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The Pied-a-Terre Tax


In 2019, hedge fund manager Ken Griffin broke records when he purchased the 220 Central Park South Condominium for $238 million. According to The National Law Review, this spurred the New York Assembly into action. [1] The Pied-a-Terre Tax was introduced to the Assembly, vowing to increase taxation on purchases like Griffin’s “to help subsidize city services.” [2] The bill’s name derives from the colloquial French term for secondary residences, ‘pieds-a-terre.’ [3] The bill was struck down, beleaguered by concerns over its complex tax structure, difficulties in determining applicability and a concerted real estate industry effort against it. In 2021, the bill has returned to the assembly–which now has a “vetoproof” Democrat supermajority–amidst less hostile circumstances. [4] Namely, the COVID-19 pandemic has convinced some, if not many, of the utility of the Pied-a-Terre Tax. 

Before any discussion of the likelihood of the bill’s implementation, it is important to have a solid understanding of what the Pied-a-Terre tax will do. The Pied-a-Terre Tax is a proposed annual property tax surcharge for second-home condos and co-ops with assessed values over $300,000. The bill, if passed, would also “apply to one-to-three second family residences worth $5 million or more.” [5] 

The bill has garnered significant progressive and Democrat support inasmuch as its tax revenue promises to be both significant and redistributive. Though yearly tax revenue estimates appear unclear–an NYC Housing and Vacancy Survey puts it at $650 million [6], while the Independent Budget Office puts it at $390M [7]–it is clear that the tax revenue this will generate will be significant. Moreover, the bill is clearly intended to be redistributive, promising to direct these funds towards city projects that are now more necessary than ever (see: MTA Considers Austerity Plan Amid Budget Issues, Updates on Cuomo’s Rent Relief Program). In fact, the city’s budget crisis–brought on by the COVID-19 pandemic–has been repeatedly invoked by legislators as indicative of the urgency in instituting the Pied-a-Terre tax. [8] 

Legislators have also been quick to note that the tax will primarily affect wealthy individuals who do not reside in NYC and only have these second residences for vacationing or doing business in the city. They have been quick to do so likely because taxing wealthy suburbanites to the benefit of “actual New Yorkers” (a term frequently brought up in discussions of the tax) further adds to the redistributive air that surrounds the bill. [9] In any case, the Pied-a-Terre Tax applies only to those wealthy enough to own two luxury dwellings, as is demonstrated in its tax structure.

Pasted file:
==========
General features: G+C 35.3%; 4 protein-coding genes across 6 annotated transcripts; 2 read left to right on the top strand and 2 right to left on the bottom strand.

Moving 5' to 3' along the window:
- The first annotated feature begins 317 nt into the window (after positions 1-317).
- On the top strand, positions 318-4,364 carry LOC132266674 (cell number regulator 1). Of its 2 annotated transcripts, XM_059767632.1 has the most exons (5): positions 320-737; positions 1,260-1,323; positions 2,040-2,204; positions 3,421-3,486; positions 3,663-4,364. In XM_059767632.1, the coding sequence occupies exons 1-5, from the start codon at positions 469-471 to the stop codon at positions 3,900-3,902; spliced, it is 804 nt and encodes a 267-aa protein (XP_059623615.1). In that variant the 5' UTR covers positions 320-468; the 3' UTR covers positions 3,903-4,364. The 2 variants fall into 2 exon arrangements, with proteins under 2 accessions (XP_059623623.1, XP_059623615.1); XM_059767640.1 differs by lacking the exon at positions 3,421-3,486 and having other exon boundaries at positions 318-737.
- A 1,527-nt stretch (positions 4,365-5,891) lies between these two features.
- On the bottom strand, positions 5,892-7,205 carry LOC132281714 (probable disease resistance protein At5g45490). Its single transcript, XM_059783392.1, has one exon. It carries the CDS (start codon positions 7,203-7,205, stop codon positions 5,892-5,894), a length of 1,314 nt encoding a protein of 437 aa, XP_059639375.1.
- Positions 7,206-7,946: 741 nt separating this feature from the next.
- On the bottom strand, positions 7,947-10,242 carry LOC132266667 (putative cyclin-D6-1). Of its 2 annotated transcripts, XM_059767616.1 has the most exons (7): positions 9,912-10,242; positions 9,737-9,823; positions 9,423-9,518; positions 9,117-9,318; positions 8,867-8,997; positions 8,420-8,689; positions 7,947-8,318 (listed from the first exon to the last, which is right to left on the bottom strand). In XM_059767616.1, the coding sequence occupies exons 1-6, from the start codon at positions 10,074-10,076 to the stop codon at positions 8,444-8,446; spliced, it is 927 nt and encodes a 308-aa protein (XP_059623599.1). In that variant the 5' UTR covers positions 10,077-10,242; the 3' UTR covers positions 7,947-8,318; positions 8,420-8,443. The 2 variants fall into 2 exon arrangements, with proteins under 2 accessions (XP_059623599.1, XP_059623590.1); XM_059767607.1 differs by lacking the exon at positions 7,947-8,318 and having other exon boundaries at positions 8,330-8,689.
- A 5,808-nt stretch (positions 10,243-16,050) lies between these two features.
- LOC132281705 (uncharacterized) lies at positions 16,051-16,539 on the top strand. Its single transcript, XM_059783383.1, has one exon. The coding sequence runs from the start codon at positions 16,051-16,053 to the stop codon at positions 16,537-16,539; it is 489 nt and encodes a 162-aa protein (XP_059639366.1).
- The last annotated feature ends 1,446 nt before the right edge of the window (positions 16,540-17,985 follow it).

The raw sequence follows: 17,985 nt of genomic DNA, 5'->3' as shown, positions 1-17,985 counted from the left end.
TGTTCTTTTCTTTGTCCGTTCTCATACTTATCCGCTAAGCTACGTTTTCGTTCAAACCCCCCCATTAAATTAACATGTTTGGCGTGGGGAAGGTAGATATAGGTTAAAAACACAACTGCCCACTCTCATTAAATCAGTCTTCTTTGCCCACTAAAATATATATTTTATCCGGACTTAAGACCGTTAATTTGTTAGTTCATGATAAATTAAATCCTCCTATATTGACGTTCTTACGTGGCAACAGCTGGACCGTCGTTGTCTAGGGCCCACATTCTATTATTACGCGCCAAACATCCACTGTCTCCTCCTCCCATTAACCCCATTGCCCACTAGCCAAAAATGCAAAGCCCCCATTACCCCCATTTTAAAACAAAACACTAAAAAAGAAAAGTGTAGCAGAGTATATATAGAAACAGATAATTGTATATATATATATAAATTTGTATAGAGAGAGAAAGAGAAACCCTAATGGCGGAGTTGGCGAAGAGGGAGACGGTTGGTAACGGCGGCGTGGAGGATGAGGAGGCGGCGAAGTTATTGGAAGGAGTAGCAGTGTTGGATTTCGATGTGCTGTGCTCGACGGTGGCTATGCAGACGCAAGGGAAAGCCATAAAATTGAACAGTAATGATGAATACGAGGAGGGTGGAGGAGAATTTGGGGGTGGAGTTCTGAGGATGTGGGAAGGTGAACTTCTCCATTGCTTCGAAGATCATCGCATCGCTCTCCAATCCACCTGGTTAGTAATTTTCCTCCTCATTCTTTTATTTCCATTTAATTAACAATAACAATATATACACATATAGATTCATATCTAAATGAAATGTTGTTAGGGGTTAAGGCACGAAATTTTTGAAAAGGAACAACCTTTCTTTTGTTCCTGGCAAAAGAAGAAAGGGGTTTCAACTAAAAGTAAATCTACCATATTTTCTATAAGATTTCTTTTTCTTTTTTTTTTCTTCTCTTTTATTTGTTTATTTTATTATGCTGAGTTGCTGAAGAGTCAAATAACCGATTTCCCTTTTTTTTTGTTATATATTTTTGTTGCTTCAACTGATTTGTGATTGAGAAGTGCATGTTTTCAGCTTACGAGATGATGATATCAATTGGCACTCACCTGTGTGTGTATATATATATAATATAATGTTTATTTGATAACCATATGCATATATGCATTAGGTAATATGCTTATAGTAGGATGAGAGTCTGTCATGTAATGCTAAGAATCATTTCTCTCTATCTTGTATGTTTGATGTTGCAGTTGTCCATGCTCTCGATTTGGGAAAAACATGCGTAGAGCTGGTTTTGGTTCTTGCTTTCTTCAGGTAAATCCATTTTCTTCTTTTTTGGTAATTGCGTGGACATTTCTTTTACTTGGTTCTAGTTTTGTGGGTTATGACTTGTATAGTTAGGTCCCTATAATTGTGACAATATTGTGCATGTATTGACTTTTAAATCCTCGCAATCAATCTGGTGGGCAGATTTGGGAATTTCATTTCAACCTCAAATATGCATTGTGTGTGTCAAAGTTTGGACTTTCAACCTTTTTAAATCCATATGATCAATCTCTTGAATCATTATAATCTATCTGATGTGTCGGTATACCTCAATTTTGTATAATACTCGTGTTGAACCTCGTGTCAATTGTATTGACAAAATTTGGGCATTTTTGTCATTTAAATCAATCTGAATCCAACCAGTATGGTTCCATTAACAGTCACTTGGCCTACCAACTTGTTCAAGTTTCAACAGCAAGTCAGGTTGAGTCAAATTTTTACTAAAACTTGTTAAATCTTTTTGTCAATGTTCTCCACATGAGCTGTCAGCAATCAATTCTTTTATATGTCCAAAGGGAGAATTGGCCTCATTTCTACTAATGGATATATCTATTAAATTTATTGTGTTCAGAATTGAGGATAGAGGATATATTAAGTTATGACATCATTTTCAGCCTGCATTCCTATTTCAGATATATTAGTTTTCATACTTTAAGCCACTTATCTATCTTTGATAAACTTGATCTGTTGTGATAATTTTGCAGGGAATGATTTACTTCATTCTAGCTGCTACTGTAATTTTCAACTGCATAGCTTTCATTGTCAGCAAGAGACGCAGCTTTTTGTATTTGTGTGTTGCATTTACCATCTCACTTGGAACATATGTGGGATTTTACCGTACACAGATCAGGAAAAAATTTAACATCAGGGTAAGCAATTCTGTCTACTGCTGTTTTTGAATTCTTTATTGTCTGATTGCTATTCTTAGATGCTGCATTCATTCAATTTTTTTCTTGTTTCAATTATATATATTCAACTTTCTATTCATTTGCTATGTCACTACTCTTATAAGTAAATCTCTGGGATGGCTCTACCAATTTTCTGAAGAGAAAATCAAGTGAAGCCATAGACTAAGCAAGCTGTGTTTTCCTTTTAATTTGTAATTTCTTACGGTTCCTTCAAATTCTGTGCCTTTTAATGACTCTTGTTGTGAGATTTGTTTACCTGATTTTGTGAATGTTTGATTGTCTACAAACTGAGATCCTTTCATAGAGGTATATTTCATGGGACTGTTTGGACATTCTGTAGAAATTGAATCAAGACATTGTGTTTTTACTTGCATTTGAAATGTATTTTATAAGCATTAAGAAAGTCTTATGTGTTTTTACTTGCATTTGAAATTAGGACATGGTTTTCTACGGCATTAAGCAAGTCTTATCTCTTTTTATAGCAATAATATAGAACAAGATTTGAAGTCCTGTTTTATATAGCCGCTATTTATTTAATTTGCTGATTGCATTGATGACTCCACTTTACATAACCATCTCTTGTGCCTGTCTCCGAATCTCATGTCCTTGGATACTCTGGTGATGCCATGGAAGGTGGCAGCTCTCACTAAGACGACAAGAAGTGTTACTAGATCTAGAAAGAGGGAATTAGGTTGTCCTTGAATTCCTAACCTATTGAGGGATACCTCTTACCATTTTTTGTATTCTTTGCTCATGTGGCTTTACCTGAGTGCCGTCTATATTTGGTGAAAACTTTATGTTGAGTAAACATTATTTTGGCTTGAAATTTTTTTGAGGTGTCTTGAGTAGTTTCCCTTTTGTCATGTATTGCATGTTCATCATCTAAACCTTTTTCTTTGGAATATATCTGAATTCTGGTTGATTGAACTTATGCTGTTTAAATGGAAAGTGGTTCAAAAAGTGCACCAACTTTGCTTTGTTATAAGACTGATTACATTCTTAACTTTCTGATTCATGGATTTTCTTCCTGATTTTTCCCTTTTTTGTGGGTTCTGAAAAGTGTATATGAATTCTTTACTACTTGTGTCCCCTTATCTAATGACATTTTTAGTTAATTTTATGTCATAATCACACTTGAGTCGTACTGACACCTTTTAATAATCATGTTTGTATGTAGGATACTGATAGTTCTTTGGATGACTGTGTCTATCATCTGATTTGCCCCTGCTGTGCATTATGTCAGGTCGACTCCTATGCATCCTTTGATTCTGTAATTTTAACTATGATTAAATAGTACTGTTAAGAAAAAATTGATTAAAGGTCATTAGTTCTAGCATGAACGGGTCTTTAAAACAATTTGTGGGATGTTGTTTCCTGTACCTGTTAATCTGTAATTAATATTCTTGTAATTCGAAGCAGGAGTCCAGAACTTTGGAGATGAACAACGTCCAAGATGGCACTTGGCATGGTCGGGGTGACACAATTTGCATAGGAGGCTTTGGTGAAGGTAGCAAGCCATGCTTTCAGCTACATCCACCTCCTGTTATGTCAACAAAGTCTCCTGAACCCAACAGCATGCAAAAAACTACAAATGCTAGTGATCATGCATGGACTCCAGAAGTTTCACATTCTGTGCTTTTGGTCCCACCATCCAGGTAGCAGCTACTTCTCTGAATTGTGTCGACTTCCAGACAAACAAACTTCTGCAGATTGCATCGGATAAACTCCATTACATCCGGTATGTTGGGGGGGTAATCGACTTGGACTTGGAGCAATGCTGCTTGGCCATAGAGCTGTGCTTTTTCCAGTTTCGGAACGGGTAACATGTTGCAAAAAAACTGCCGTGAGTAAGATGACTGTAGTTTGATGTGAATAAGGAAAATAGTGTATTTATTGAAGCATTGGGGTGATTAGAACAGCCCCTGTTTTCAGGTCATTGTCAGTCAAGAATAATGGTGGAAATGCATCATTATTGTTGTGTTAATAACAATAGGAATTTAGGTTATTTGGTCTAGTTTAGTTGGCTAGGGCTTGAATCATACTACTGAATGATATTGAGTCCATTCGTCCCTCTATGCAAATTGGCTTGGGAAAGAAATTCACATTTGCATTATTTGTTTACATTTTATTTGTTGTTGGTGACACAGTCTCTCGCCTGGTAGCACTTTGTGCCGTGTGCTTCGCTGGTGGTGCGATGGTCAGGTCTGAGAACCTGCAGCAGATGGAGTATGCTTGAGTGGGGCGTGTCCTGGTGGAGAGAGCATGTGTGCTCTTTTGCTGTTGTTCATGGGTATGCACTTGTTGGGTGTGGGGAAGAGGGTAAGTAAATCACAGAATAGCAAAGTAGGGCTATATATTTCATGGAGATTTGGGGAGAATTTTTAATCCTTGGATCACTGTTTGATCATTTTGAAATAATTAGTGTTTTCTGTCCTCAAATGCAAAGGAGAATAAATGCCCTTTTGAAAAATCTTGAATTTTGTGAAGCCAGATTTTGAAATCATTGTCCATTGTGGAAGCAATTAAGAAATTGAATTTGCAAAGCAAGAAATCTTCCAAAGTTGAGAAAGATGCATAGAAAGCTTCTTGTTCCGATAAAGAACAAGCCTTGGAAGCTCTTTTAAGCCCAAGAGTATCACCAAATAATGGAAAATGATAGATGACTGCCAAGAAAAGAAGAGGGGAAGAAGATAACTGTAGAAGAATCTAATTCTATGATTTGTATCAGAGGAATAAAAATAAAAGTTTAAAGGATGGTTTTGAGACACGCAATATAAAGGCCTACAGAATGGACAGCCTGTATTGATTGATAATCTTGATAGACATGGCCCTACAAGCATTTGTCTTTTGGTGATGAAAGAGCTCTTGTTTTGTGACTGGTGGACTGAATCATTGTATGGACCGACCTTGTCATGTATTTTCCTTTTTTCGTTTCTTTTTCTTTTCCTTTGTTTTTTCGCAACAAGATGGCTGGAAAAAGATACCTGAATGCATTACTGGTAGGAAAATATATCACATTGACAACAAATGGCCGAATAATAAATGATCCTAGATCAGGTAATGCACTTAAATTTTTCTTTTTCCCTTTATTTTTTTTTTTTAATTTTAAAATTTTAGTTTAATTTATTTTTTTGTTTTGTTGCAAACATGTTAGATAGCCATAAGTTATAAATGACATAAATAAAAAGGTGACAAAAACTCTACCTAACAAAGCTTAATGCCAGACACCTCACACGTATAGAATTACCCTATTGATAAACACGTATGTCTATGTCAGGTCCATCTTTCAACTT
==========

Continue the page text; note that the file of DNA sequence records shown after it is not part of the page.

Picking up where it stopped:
Here is a breakdown: co-ops with an assessed value “attributable to an individual owner’s percentage interest on a per-unit basis of $300,000 or higher” and condos with an assessed value of $300,000 or more will be taxed at least 10% and up to 13.5% of the excess value above $3000,000. [10] One-to-three family residences with a five-year average market value of $5 million or higher will be taxed at least .5% and up to 4% of the excess value above $5 million. [11] To put it simply: second homes, condo or co-op owners will be taxed on the basis of how much their property’s assessed value exceeds minimums for applicability.

The New York State Assembly is set to vote on the Pied-a-Terre Tax soon. You can read the full bill here.          


[1] – Horowitz, Heather, “COVID-19: Real Estate – The Revival of the New York Pied-A-Terre Tax,” The National Law Review, 24 Aug. 2020,, accessed 2 Feb. 2021.

[2] – Gerstein, Darcey, “Pied-a-Terre Tax Resurfaces,” The Cooperator, 14 Sep. 2020,, accessed 2 Feb. 2021.

[3] – Ibid.

[4] – Andrews, Jeff, “The ‘Pied-a-Terre Tax’ Has a Messaging Problem,” Curbed, 10 Dec. 2020,’Pied%2D%C3%A0%2DTerre%20Tax’%20Has%20a%20Messaging%20Problem,-By%20Jeff%20Andrews&text=The%20proposed%20annual%20tax%20on,to%20the%20Independent%20Budget%20Office., accessed 2 Feb. 2021.

[5] – Op. Cit. n2.

[6] – Ibid.

[7] – Op. Cit. n3.

[8] – Op. Cit. n2.

[9] – Ibid.

[10] – Ibid.

[11] – Ibid.

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